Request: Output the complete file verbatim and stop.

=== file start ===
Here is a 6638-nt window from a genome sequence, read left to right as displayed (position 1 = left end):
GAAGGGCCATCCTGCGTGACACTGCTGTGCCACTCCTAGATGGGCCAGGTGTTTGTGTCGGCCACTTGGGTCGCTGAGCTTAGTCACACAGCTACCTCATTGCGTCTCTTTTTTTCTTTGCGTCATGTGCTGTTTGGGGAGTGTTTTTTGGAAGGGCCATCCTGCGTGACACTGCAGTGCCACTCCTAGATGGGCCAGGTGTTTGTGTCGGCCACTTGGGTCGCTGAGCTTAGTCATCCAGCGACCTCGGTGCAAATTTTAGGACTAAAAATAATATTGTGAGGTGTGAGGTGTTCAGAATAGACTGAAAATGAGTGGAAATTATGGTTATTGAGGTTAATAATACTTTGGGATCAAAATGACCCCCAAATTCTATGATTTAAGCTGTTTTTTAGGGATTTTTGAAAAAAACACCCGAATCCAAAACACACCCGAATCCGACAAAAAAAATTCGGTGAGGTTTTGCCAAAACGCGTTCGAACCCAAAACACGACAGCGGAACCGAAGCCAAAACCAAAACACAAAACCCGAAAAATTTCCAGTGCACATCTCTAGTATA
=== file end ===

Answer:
Here is a 6638-nt window from a genome sequence, read left to right as displayed (position 1 = left end):
GAAGGGCCATCCTGCGTGACACTGCTGTGCCACTCCTAGATGGGCCAGGTGTTTGTGTCGGCCACTTGGGTCGCTGAGCTTAGTCACACAGCTACCTCATTGCGTCTCTTTTTTTCTTTGCGTCATGTGCTGTTTGGGGAGTGTTTTTTGGAAGGGCCATCCTGCGTGACACTGCAGTGCCACTCCTAGATGGGCCAGGTGTTTGTGTCGGCCACTTGGGTCGCTGAGCTTAGTCATCCAGCGACCTCGGTGCAAATTTTAGGACTAAAAATAATATTGTGAGGTGTGAGGTGTTCAGAATAGACTGAAAATGAGTGGAAATTATGGTTATTGAGGTTAATAATACTTTGGGATCAAAATGACCCCCAAATTCTATGATTTAAGCTGTTTTTTAGGGATTTTTGAAAAAAACACCCGAATCCAAAACACACCCGAATCCGACAAAAAAAATTCGGTGAGGTTTTGCCAAAACGCGTTCGAACCCAAAACACGACAGCGGAACCGAAGCCAAAACCAAAACACAAAACCCGAAAAATTTCCAGTGCACATCTCTAGTATA